This terrific collection of stories by an exciting new talent moves from the serious and realistic to the humorous and outlandish, each story copying an element from the previous piece in a kind of evolutionary chain.
A startlingly original collection of short stories that was winner of the 2011 Commonwealth Writers' Prize for Best First Book. A son worries he is becoming too perfect a copy of his father. The co-owner of a weight-loss camp for teens finds himself running the black market in chocolate bars. A man starts melting and nothing can stop it, not even poetry. This terrific collection of stories by an exciting new talent moves from the serious and realistic to the humorous and outlandish, each story copying an element from the previous piece in a kind of evolutionary chain. Amid pigeons with a taste for cigarette ash, a rash of moa sightings, and the identity crisis of an imaginary friend, the characters in these eighteen entertaining stories look for ways to reconnect with people and the world around them, even if that means befriending a robber wielding an iguana.
Craig Cliff was born in Palmerston North in 1983. His first short story collection, A Man Melting, won the 2011 Commonwealth Writers Prize Best First Book, the judges commenting: 'This book is of the moment, and is rightly at home on a global platform. Cliff is a talent to watch and set to take the literary world by storm.' His short stories have been published in New Zealand and Australia; one of them being selected for Essential New Zealand Short Stories, edited by Owen Marshall. Earning Cliff the title of the Sunday Star Times's 'Hot Writer of 2011', A Melting Man met with critical acclaim, Nicholas Reid calling it 'simply the best new collection of short stories I have read in an age'. The New Zealand Herald wrote that A Melting Man 'heralds the arrival of an electrifying new voice on the New Zealand writing scene. These stories are perfectly formed, standalone gems, but the collection also brings together satisfying harmonies as a whole.' In The Short Review, Angela Readman called Cliff's stories unforgettable and noted that the book 'encapsulates what the best short story should do: resonate and hone how we see our world'. Whereas Kylie Klein-Nixon of Kapi-Mana News noted that 'gorgeous insanity is the purview of Craig Cliff', Landfall's Kate Duigan wrote that 'Cliff's quarry is the human heart and he homes in on it with fierce accuracy', these varied views endorsing the view of the Commonwealth Writers Prize judge of 'wry, punchy [writing] filled with fresh images, and providing an engaging mix of fantasy and gritty realism ... These are extraordinary stories about ordinary people.'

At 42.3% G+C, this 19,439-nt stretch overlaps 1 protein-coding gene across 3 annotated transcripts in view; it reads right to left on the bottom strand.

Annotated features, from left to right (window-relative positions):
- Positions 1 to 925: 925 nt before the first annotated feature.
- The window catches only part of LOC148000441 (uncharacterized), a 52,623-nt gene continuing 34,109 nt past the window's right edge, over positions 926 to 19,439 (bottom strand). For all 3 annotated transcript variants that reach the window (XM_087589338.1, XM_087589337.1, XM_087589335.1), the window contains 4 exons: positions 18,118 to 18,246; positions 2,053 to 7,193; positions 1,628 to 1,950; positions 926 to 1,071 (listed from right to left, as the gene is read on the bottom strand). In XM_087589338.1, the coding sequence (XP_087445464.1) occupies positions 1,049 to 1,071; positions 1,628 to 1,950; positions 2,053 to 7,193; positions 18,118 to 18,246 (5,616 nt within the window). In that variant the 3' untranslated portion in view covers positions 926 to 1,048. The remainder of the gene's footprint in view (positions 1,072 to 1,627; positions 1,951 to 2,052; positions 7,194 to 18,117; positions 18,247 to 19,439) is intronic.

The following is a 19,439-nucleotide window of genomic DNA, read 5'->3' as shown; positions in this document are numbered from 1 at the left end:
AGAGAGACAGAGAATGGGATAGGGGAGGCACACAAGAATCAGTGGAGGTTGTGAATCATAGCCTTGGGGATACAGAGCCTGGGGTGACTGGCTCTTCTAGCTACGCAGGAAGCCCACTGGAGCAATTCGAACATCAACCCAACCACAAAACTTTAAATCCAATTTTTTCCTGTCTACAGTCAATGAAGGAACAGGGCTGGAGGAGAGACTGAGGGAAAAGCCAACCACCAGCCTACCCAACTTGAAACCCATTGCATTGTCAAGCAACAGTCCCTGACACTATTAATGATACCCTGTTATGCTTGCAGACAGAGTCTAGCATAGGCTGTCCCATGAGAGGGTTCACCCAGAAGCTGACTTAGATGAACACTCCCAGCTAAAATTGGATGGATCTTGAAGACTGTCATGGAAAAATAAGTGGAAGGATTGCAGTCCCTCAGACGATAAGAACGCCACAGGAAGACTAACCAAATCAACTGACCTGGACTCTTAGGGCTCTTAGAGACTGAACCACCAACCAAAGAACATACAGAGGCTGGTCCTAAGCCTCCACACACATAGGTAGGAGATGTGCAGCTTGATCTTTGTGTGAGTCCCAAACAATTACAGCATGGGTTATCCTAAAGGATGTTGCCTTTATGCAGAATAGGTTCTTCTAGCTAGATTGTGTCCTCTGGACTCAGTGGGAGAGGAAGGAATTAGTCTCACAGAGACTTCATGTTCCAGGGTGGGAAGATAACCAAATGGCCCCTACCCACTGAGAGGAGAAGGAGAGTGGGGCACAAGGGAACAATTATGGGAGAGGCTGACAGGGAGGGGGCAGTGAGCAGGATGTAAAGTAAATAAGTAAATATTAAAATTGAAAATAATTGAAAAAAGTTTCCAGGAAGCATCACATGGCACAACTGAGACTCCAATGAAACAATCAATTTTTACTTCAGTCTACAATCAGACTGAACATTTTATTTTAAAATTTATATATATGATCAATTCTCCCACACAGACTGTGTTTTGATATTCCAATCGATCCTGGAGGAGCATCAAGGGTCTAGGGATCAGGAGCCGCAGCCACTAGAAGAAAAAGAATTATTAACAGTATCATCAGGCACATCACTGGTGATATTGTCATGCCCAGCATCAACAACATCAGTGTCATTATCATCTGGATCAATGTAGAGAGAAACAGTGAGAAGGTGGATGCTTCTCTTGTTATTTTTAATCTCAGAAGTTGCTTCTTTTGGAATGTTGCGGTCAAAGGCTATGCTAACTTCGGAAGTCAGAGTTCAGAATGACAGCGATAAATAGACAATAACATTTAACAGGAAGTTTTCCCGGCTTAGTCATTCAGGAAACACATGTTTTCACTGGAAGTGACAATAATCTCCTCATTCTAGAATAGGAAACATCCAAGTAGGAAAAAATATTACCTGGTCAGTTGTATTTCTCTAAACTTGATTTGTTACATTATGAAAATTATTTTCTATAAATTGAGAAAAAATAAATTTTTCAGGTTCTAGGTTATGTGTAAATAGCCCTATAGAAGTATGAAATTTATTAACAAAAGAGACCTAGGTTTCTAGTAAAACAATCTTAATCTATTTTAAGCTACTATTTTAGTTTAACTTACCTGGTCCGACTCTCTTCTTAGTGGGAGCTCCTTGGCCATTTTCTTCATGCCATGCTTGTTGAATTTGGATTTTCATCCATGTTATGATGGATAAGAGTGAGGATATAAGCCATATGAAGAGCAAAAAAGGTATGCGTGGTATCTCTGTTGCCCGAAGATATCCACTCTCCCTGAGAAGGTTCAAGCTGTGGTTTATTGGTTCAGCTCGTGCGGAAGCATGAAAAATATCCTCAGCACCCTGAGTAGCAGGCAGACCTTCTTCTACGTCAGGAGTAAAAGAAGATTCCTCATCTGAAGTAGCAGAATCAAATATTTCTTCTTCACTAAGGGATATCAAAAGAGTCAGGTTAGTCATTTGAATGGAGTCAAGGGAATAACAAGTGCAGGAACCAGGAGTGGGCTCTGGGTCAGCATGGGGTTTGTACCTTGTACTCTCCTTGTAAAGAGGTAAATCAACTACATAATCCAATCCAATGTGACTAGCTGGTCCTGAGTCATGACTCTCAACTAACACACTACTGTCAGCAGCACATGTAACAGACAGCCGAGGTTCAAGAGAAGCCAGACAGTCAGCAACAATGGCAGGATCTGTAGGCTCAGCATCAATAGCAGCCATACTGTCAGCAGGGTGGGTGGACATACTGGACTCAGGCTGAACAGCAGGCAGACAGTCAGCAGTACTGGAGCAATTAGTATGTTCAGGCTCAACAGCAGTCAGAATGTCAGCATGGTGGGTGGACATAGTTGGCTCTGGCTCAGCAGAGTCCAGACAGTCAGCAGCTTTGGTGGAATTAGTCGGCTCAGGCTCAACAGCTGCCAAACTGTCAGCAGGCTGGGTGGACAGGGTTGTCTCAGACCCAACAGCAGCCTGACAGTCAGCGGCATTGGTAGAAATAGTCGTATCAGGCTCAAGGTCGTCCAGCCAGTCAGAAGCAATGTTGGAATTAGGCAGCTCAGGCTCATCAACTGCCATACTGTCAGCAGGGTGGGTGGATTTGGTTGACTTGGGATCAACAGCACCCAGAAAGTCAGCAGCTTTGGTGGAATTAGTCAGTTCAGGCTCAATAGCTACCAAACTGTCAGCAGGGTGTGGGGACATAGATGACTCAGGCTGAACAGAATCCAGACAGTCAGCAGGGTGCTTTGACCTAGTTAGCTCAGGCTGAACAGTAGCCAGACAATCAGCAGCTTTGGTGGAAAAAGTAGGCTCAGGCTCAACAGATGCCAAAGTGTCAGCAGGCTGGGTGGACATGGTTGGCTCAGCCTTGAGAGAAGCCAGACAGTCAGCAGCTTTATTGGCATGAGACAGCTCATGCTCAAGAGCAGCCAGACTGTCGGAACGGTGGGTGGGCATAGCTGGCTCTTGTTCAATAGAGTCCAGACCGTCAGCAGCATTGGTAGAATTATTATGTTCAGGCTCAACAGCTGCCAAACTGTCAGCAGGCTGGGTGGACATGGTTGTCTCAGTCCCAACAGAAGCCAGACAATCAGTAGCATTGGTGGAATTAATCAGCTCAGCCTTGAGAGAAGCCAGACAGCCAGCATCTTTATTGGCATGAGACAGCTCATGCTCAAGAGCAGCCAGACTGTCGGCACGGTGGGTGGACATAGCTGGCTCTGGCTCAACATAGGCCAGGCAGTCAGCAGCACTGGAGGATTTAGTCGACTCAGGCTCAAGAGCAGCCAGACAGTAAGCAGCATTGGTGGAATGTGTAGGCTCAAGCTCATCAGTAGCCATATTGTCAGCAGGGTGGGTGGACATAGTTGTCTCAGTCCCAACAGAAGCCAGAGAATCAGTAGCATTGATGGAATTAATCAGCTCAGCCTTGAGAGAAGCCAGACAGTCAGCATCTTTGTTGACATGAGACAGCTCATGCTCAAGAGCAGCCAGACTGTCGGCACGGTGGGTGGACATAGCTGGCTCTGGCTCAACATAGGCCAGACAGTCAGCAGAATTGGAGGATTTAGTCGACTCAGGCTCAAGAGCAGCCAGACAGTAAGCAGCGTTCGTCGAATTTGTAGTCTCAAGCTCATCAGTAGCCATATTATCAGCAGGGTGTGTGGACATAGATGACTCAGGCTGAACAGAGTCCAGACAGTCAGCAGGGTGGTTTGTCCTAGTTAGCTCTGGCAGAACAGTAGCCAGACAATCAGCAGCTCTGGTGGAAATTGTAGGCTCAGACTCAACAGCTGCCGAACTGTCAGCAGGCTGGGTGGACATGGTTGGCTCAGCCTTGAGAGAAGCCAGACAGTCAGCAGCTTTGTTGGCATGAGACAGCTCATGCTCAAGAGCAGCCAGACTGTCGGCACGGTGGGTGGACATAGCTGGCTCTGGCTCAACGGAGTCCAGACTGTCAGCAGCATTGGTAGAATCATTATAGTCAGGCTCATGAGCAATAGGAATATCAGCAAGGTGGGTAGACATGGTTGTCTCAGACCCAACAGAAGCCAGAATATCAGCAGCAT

Winner of Commonwealth Writer's prize 2011- Best First Book Asia Pacific Region